Perfidy and Passion
Reintroducing the Iliad
Publication Year: 2012
Homer’s Iliad is often considered a poem of blunt truthfulness, his characters’ motivation pleasingly simple. A closer look, however, reveals a complex interplay of characters who engage in an awful lot of lies. Beginning with Achilles, who hatches a secret plot to destroy his own people, Mark Buchan traces motifs of deception and betrayal throughout the poem. Homer’s heroes offer bluster, their passion linked to and explained by their lack of authenticity. Buchan reads Homer’s characters between the lies, showing how the plot is structured individual denial and what cannot be said.
Published by: University of Wisconsin Press
Title Page, Copyright
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In a review of one of the many scholarly “Companions” to Homer, Richard Janko noted that in over eight hundred pages of scholarly analysis there was almost no effort “to appreciate the greatness of Homer’s poetry and of his vision of humanity.” Janko echoes the frustration...
Introduction: Riddles of Identity in the Iliad
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Critics take for granted Homer’s skill in portraying memorable characters. The opening book offers vignettes giving access to the protagonists’ flaws and desires: the arrogant king who rejects a suppliant, the impetuous warrior who angrily challenges authority...
1. The Tragedy of Achilles: The Iliad as a Poem of Betrayal
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The belief that the Iliad is straightforward has been partially fuelled by identification with the poem’s protagonist, Achilles. Though in this case, at least, even in antiquity there was some hesitation. Was Achilles really so truthful? When the embassy arrives to lure him...
2. Comedy and Class Struggle
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The Iliad begins with anger, but Book 1 ends with “Homeric laughter.” As Zeus and Hera embark on a quarrel that mirrors the one between Achilles and Agamemnon, Hephaestus intervenes. He counsels his mother to yield to his father, and then busies himself...
3. The Politics of Poetry
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A well-known and puzzling detail about the shield of Achilles is that it has no boss. For all the worries about its shape and the relationship of this object put together by Hephaestus to either historical shields or shields depicted elsewhere within the...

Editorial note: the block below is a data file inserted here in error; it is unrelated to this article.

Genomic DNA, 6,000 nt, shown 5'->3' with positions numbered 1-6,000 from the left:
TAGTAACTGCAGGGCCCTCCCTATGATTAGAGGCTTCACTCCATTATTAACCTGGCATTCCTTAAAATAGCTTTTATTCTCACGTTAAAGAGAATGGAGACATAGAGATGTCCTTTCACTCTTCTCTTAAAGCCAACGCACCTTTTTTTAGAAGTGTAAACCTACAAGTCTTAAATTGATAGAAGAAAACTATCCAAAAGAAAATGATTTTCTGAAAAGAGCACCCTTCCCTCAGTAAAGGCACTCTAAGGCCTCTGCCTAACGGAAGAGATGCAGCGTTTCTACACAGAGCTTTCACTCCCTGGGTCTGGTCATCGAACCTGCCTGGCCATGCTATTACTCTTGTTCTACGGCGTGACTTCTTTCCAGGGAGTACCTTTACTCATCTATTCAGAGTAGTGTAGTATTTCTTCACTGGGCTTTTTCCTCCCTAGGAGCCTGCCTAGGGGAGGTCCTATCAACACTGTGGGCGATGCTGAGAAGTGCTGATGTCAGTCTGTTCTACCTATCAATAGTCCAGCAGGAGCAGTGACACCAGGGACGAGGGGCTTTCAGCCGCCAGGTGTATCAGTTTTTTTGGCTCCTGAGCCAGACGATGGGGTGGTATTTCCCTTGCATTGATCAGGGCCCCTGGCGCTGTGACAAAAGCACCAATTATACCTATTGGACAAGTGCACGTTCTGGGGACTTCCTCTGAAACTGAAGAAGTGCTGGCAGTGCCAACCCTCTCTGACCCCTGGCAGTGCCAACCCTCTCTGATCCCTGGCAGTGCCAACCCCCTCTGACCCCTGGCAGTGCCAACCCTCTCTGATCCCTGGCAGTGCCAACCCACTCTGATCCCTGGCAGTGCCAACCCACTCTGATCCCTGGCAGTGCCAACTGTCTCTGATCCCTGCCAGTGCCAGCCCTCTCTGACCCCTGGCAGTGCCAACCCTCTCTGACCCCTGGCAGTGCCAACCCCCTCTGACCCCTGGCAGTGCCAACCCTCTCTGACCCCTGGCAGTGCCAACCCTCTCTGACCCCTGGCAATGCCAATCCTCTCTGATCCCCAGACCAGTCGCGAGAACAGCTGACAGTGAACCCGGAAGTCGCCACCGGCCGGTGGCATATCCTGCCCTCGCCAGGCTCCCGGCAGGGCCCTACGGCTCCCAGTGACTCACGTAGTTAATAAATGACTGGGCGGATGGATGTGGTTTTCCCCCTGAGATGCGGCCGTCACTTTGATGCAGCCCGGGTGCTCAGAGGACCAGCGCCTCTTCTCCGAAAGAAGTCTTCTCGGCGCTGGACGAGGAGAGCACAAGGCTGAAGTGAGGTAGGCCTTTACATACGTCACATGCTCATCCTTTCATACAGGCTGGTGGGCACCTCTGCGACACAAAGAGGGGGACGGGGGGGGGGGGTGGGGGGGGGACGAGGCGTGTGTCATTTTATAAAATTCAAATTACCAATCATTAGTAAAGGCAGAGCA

4. The Poetry of Politics
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Homer returns to the illusions of the shield, the “as if” mode on display in the representations of life, in the funeral games of Book 23. The games are not just “play,” but play as politics. They take the form of politics, but without the direct political...
5. Couples: The Iliad on Intimacy
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The Iliad creates a crescendo of couples. Agamemnon and Chryseis, Achilles and Briseis, Helen and Paris, Hector and Andromache, Achilles and Patroclus—all move in and out of narrative focus, bringing with them their different versions of love. So when...
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The commitment of war shadows the commitment of marriage. The latter is a primal act of trust, and cultural making, which bridges the gap between two people but also attaches them to the broader world. Hector and Andromache’s marriage- talk fades into...
7. The Afterlife of Homer
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The poem fits well with what remains of Mimnermus’s poetry. He obsesses over aging and death while celebrating beauty and transient youth, though even this is tinged with melancholy. The gloomy view from the end of a life reflects on lost desires that promised to give...
Conclusion: How to Sum Up the Iliad in a Riddle
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So who really killed Homer? If Homer’s death, for Victor Davis Hanson at least, signifies the demise of Greek wisdom in all its clarity, then perhaps Homer has always been dead. For knowledge in the Iliad, to borrow a phrase from another Greek poet, comes...
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Page Count: 192
Publication Year: 2012